Friday, August 01, 2014

Radio host revives discussion, quickly earns ‘racist’ label

3/6/2013

Four years into Barack Obama’s administration, we still are waiting on the calm, honest conversation about race we were promised in late 2008 when the country elected its first black president.

That fact was clear last week when comedian and radio host Adam Carolla attempted to discuss the topic with Lt. Gov. Gavin Newsom, D-Calif., on Carolla’s radio show. Their back-and-forth shifted to race when Newsom began discussing minimum wage, economic inequality and the effect of the still-sour economy on Americans’ pocketbooks.

Four years into Barack Obama’s administration, we still are waiting on the calm, honest conversation about race we were promised in late 2008 when the country elected its first black president.

That fact was clear last week when comedian and radio host Adam Carolla attempted to discuss the topic with Lt. Gov. Gavin Newsom, D-Calif., on Carolla’s radio show. Their back-and-forth shifted to race when Newsom began discussing minimum wage, economic inequality and the effect of the still-sour economy on Americans’ pocketbooks.

“I want everyone to plan. Look down the road six months,” Carolla reportedly told Newsom. “Yes they foreclosed on your home. That’s why you need to have a network, a community, friends, family members, money put away. Don’t have the kids.”

“Think about it, Adam,” Newsom responded. “Half of African Americans in the state of California, and roughly half of Latino families, have no access to a checking account or an ATM.”

Carolla next tried to open the door to that ever-elusive honest debate on race with four simple, unvarnished words: “What’s wrong with them?”

“I want to know why those two groups don’t have access. Are they flawed?” he asked. “ ... Do Asians have this problem? Why do so many [blacks and Latinos]? Blacks have been here longer than we have. What about Asians — they were put in internment camps. Are they at the check cashing places?”

Newsom told Carolla blacks remain impacted by their racial history, saying it was naive of the radio host to think the black community’s past struggles no longer play a role in their lives.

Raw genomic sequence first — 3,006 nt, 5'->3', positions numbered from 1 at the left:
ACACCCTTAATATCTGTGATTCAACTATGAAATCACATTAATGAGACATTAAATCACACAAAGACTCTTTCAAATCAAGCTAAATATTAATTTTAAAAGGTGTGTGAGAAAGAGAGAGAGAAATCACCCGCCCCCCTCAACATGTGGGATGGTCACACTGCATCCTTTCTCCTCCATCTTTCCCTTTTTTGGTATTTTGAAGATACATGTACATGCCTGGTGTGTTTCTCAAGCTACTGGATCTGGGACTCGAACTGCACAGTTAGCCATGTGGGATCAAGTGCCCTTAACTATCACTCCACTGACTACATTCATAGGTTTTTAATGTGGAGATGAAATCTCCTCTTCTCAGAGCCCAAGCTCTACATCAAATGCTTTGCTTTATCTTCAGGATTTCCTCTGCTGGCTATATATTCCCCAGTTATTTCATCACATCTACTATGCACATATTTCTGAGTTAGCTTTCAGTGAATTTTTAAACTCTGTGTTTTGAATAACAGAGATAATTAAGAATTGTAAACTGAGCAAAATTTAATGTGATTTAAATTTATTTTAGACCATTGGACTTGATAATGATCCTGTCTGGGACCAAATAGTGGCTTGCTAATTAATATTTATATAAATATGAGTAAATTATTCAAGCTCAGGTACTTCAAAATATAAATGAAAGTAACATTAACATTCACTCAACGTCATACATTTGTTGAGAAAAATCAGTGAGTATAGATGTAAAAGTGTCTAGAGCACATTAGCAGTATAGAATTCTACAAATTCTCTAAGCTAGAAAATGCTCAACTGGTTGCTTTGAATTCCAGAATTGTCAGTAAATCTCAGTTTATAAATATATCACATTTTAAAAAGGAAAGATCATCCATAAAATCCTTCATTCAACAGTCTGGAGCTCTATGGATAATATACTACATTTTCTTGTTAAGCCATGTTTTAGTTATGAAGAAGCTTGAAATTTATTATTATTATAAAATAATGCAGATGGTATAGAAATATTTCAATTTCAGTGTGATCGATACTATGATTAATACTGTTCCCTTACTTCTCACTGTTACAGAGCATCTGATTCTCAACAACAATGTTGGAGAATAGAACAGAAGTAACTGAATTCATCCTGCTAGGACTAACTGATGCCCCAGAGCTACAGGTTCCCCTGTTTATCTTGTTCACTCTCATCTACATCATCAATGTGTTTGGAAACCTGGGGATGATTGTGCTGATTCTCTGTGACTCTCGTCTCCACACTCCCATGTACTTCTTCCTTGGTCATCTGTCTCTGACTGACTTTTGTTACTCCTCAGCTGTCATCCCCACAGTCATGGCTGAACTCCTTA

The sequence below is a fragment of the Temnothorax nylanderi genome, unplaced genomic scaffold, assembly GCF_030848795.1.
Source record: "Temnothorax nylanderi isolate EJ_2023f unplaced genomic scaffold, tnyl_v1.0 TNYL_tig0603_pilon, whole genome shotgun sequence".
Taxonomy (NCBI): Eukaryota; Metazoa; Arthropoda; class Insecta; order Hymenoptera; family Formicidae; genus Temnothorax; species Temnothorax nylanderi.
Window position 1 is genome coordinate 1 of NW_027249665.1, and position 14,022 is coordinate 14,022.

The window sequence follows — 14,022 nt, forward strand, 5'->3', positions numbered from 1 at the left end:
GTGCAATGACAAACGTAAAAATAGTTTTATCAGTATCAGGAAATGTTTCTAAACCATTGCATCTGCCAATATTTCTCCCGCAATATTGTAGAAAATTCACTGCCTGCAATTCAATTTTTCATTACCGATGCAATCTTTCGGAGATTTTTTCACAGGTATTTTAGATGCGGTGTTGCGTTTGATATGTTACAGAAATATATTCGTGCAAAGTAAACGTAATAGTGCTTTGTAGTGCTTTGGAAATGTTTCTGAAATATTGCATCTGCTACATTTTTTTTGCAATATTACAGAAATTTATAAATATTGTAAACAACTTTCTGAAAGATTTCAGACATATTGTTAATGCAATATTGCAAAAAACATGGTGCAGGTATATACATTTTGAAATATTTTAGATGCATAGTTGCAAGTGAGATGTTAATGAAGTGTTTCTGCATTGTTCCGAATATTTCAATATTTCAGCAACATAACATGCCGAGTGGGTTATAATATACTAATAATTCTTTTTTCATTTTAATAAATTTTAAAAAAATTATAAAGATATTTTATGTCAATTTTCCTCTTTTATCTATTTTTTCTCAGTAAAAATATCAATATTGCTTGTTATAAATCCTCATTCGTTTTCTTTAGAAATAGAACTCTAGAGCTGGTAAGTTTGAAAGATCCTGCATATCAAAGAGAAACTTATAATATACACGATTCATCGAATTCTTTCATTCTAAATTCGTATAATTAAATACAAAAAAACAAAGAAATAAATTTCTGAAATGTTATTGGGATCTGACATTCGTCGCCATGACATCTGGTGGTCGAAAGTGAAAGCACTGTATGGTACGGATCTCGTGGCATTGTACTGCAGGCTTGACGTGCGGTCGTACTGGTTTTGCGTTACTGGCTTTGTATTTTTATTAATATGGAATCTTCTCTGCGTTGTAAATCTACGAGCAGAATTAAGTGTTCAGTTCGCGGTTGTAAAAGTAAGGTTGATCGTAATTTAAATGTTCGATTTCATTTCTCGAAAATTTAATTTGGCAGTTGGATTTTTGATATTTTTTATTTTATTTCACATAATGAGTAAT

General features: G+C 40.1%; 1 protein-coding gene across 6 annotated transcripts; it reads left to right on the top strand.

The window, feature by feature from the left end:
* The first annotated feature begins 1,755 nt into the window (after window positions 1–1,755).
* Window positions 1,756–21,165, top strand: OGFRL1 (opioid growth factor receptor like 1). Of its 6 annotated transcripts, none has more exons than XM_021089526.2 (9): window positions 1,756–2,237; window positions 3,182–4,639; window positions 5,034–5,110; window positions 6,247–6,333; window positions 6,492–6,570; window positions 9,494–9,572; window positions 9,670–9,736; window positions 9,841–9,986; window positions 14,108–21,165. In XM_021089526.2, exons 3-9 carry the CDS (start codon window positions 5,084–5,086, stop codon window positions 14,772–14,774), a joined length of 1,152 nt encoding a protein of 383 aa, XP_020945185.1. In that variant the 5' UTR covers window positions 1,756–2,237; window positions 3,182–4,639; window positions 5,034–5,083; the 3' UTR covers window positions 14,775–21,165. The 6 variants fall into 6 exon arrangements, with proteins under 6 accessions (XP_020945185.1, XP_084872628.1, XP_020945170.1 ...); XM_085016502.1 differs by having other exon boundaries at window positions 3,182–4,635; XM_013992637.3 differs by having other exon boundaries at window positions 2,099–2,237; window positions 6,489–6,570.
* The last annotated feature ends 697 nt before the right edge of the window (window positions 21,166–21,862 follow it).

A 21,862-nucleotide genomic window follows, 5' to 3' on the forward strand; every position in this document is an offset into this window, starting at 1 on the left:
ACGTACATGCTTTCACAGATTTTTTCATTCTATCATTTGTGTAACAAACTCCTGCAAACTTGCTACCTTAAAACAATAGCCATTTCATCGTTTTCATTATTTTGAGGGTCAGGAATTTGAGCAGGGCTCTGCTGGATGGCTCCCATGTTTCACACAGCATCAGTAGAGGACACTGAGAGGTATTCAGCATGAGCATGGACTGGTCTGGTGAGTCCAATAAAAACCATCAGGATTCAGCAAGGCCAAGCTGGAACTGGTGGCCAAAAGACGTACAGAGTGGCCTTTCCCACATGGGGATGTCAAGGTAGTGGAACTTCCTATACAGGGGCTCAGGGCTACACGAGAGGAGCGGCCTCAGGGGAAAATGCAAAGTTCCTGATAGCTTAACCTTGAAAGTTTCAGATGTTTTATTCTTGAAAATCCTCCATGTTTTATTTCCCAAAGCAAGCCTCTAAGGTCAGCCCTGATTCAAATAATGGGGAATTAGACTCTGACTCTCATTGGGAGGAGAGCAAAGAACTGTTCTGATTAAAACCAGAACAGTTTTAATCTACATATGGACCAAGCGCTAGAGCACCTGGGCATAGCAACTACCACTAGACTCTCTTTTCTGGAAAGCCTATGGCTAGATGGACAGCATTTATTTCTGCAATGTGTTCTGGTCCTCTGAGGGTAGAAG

“How about the Jews?” Carolla asked. “No problems in the past? Who’s had it worse? Why are the Jews doing well? ... Why do some groups do so much better? I’ll tell you why: They have a family who puts an emphasis on education. ... The family is the No. 1 problem in the black community. ... It’s simple. Fathers, stay at home, raise your family, do your homework with your kids, put an emphasis on education like the Jews, like the Asians, and let’s see what happens to the problem in 20 years.”

“I think it’s a much more complex issue,” Newsom responded.

And he’s right. Race and how Americans deal with it are very complex issues — but they are made far more complicated than needed because people fear discussing them.

Carolla, for his part, was labeled a racist after the exchange by cable TV talking heads and folks on the Internet. Though his comments were unvarnished, they raised thought-provoking questions.

Therein lies the problem for some.

Many newsmakers, movers and shakers, it seems, aren’t really interested in talking about race (or resolving race-related problems). They’re far more interested in using such issues to their own advantage. Race as a divisive, wedge issue is too useful and effective of a political tool to lose. The wounds it causes come in too handy in a war of words — especially when seeking to end debate.

And that’s the beauty of a taboo topic. It ends conversations — often conveniently, but always without a real resolution.

Toss the word “racist” into a debate about immigration, for example, and the discussion comes to a screeching halt. Criticize Obama on certain topics, and celebrity supporters like Morgan Freeman and Samuel L. Jackson say a black man in the White House has you blinded by hate.

No one wants to be called a racist. So most stay silent.

And it’s difficult to be honest when you’re afraid to speak.

— Tommy Felts, managing editor

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